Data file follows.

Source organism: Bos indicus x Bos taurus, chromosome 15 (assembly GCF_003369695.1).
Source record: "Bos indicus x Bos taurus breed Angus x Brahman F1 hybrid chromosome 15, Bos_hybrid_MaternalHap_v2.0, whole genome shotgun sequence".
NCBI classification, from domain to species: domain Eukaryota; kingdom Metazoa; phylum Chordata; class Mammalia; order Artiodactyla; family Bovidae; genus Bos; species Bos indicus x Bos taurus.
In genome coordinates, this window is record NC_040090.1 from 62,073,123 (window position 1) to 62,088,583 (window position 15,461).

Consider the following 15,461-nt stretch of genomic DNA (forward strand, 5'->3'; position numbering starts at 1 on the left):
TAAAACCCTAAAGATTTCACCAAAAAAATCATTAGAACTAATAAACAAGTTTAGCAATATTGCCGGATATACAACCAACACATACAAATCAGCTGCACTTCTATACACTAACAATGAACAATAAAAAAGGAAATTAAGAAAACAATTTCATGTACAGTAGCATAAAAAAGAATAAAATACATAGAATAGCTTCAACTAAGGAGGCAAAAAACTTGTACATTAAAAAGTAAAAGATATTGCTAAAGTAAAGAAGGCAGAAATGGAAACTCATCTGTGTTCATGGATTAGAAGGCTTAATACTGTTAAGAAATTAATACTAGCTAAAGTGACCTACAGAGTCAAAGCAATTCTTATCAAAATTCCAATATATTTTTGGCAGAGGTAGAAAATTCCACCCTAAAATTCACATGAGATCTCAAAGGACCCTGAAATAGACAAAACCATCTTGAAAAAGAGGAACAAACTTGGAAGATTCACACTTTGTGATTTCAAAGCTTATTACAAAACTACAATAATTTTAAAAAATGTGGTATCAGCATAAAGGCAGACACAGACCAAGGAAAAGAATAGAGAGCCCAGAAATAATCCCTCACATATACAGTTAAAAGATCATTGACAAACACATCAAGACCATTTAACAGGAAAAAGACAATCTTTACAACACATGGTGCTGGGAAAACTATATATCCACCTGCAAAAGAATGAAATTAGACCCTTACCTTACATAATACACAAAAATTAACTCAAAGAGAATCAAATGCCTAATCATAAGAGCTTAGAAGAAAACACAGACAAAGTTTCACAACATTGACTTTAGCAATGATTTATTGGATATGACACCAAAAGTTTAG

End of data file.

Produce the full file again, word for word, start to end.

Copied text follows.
Source organism: Bos indicus x Bos taurus, chromosome 15 (assembly GCF_003369695.1).
Source record: "Bos indicus x Bos taurus breed Angus x Brahman F1 hybrid chromosome 15, Bos_hybrid_MaternalHap_v2.0, whole genome shotgun sequence".
NCBI classification, from domain to species: domain Eukaryota; kingdom Metazoa; phylum Chordata; class Mammalia; order Artiodactyla; family Bovidae; genus Bos; species Bos indicus x Bos taurus.
In genome coordinates, this window is record NC_040090.1 from 62,073,123 (window position 1) to 62,088,583 (window position 15,461).

Consider the following 15,461-nt stretch of genomic DNA (forward strand, 5'->3'; position numbering starts at 1 on the left):
TAAAACCCTAAAGATTTCACCAAAAAAATCATTAGAACTAATAAACAAGTTTAGCAATATTGCCGGATATACAACCAACACATACAAATCAGCTGCACTTCTATACACTAACAATGAACAATAAAAAAGGAAATTAAGAAAACAATTTCATGTACAGTAGCATAAAAAAGAATAAAATACATAGAATAGCTTCAACTAAGGAGGCAAAAAACTTGTACATTAAAAAGTAAAAGATATTGCTAAAGTAAAGAAGGCAGAAATGGAAACTCATCTGTGTTCATGGATTAGAAGGCTTAATACTGTTAAGAAATTAATACTAGCTAAAGTGACCTACAGAGTCAAAGCAATTCTTATCAAAATTCCAATATATTTTTGGCAGAGGTAGAAAATTCCACCCTAAAATTCACATGAGATCTCAAAGGACCCTGAAATAGACAAAACCATCTTGAAAAAGAGGAACAAACTTGGAAGATTCACACTTTGTGATTTCAAAGCTTATTACAAAACTACAATAATTTTAAAAAATGTGGTATCAGCATAAAGGCAGACACAGACCAAGGAAAAGAATAGAGAGCCCAGAAATAATCCCTCACATATACAGTTAAAAGATCATTGACAAACACATCAAGACCATTTAACAGGAAAAAGACAATCTTTACAACACATGGTGCTGGGAAAACTATATATCCACCTGCAAAAGAATGAAATTAGACCCTTACCTTACATAATACACAAAAATTAACTCAAAGAGAATCAAATGCCTAATCATAAGAGCTTAGAAGAAAACACAGACAAAGTTTCACAACATTGACTTTAGCAATGATTTATTGGATATGACACCAAAAGTTTAG